Scientists use artificial intelligence to read parchments charred about 2,000 years ago

Scientists use artificial intelligence to read parchments charred about 2,000 years ago

Material was damaged after a volcanic eruption in the ancient city of Herculaneum, Italy. The researchers were able to decipher the content using technology and won the Vesuvius 2023 Challenge. Writings brought reflections on music, food and the pleasures of life. Scientists use artificial intelligence to read parchments charred around 2,000 years ago. Disclosure/Vesuvius Challenge Young scientists Youssef Nader, Luke Farritor and Julian Schilliger were awarded in the Vesuvius Challenge after using artificial intelligence (AI) to decipher passages from charred Herculaneum parchments around 2,000 years ago. The Vesuvius Challenge (or Vesuvius Challenge) was created in 2023 to promote studies and discoveries about records in the Herculaneum scrolls. According to the Deutsche Welle (DW) agency, these materials were in a library in the ancient city of Herculaneum, in Italy, and were damaged after a volcanic eruption. Stored today in the library in Naples, also in Italy, the approximately 800 burned parchments cannot be opened, as there is a risk of breaking them. AI managed to decipher materials In the mid-1800s, they were found by a local farmer. For a long time, several people tried to decipher these papyrus scrolls, but without success. The three scientists explained that they used CT scans to scan the papyrus, flattening the material to detect ink on the page with the help of AI and machine learning models. The technology used, however, was not trained to identify ancient Greek letters. But by collecting the records captured by the computed tomography, the AI ​​combined each stain and reconstructed the letters, generating the writings, according to DW. Scrolls Disclosure/Vesuvius Challenge According to the Vesuvius Challenge, so far, it has been possible to unroll and read around 5% of the first scroll. “Our team worked hard and obtained a preliminary transcript of all the columns revealed,” he revealed. The first analyzes reveal that the parchments brought reflections on music, food and the pleasures of life. “It’s very gratifying to know that these things are available and that we now have a mechanism to read them and that this will create a whole field of study and analysis for classicists,” said Brent Seales, professor of computer science and co-creator of the Vesuvius Challenge. , in an interview with American CNN. “By 2024, our goal is to go from 5% of one scroll to 90% of all four scrolls we digitize and lay the groundwork to read all 800,” Vesuvius Challenge said in a statement. READ ALSO: Meta will identify images created by AI on Facebook, Instagram and Threads What the brain chip implanted by Elon Musk’s company in a person looks like Biohacking: how and why human beings are implanting chips in their own bodies Xiaomi presents its first in China electric car Xiaomi presents its first electric car in China New York carries out first tests with “flying cars” New York carries out first tests with “flying cars” Would you eat this 3D printed dessert? Would you eat this 3D printed dessert?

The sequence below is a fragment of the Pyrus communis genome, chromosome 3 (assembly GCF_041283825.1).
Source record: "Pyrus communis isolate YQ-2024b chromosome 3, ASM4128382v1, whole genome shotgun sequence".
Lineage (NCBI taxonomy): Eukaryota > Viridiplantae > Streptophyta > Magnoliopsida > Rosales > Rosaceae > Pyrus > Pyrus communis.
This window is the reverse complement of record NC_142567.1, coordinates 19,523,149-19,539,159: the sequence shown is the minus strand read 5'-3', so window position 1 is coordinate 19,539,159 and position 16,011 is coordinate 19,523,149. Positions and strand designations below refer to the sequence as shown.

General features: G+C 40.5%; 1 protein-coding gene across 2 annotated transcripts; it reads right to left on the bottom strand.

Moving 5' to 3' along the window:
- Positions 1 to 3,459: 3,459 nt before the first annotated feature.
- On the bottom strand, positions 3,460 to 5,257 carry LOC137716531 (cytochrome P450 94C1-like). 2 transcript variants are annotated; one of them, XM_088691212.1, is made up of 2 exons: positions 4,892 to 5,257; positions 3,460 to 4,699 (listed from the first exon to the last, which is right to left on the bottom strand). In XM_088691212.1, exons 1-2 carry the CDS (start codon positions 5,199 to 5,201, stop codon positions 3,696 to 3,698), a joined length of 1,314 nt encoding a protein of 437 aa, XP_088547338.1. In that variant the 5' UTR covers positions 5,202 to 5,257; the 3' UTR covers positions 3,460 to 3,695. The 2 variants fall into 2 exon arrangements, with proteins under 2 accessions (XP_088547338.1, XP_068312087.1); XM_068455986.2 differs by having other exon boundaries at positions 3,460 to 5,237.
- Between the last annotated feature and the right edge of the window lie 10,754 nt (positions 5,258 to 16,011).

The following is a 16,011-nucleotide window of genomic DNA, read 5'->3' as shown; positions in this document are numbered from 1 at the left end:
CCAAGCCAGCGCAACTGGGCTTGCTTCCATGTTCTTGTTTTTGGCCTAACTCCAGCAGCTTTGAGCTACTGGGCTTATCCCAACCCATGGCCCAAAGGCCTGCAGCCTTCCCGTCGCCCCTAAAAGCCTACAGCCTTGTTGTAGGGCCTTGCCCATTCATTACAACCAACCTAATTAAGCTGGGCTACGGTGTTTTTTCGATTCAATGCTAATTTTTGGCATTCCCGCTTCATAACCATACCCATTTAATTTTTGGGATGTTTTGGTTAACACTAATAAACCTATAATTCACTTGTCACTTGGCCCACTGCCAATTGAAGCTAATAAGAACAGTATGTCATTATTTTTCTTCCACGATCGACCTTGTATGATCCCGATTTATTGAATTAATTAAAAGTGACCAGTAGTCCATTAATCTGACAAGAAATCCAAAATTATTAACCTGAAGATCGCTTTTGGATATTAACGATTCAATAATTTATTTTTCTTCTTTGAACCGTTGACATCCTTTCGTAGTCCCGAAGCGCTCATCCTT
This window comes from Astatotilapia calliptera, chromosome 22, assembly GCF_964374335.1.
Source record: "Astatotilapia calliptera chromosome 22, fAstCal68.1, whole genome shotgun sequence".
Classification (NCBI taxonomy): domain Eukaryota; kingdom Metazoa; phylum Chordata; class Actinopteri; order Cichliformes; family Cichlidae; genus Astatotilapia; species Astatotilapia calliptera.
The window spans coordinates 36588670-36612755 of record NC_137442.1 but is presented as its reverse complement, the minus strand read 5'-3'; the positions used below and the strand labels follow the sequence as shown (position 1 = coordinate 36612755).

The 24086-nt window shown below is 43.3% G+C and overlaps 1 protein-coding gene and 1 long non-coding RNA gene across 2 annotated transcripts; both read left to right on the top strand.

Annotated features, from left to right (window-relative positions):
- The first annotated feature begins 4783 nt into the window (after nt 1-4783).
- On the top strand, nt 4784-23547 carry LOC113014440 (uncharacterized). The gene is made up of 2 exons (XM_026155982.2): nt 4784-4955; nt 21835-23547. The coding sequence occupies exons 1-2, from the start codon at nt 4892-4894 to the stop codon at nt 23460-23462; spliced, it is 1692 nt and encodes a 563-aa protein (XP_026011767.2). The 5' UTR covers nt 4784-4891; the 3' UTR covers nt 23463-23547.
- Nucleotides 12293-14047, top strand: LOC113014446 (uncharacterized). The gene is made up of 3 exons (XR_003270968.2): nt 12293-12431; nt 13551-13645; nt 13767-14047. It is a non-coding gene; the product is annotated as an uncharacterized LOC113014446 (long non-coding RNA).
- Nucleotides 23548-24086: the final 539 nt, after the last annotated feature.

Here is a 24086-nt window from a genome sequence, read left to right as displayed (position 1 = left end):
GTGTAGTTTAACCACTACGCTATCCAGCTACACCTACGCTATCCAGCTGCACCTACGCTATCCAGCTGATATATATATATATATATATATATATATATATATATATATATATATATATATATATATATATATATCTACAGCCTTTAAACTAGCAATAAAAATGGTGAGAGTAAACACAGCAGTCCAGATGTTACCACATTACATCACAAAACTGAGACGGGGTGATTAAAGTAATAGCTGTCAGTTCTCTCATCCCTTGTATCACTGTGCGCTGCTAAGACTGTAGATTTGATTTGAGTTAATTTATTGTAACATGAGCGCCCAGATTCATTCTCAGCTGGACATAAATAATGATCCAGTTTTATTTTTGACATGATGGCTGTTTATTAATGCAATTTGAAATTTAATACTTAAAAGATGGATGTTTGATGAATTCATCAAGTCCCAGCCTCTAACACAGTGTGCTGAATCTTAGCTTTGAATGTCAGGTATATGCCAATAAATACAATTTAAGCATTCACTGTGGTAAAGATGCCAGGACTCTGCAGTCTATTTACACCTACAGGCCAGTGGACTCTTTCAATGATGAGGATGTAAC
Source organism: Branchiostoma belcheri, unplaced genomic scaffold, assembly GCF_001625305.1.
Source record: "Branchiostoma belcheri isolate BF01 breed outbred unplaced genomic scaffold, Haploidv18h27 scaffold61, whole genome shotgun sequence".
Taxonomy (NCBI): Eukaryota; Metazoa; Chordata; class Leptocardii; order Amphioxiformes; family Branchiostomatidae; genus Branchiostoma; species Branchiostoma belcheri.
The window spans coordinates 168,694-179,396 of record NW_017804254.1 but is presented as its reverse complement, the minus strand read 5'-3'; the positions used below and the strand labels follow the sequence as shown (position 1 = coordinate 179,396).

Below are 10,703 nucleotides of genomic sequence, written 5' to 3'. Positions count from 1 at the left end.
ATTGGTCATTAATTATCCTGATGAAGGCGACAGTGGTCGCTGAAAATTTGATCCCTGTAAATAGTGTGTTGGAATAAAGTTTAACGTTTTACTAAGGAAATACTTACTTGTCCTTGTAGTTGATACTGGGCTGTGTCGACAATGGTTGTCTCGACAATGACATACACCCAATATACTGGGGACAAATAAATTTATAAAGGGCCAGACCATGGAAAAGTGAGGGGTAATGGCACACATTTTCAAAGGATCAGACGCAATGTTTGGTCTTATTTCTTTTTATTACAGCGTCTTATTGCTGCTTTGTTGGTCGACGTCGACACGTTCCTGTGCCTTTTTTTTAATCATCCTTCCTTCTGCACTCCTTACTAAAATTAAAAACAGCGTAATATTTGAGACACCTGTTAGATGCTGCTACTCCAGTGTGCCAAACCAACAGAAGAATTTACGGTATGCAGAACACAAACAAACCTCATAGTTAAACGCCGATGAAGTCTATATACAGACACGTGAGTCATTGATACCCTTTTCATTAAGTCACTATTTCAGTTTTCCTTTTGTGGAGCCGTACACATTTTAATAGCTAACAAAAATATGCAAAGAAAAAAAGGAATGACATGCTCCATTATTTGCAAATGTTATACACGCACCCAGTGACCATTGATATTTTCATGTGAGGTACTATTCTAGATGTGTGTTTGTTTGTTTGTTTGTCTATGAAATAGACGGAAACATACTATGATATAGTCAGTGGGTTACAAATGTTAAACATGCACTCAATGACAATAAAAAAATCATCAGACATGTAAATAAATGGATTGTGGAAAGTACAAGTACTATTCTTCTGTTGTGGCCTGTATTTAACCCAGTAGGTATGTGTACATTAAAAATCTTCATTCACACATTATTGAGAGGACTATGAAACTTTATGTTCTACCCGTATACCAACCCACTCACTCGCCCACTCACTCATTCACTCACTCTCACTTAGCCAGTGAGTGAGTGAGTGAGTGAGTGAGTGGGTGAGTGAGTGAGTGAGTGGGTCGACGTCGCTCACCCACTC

Source link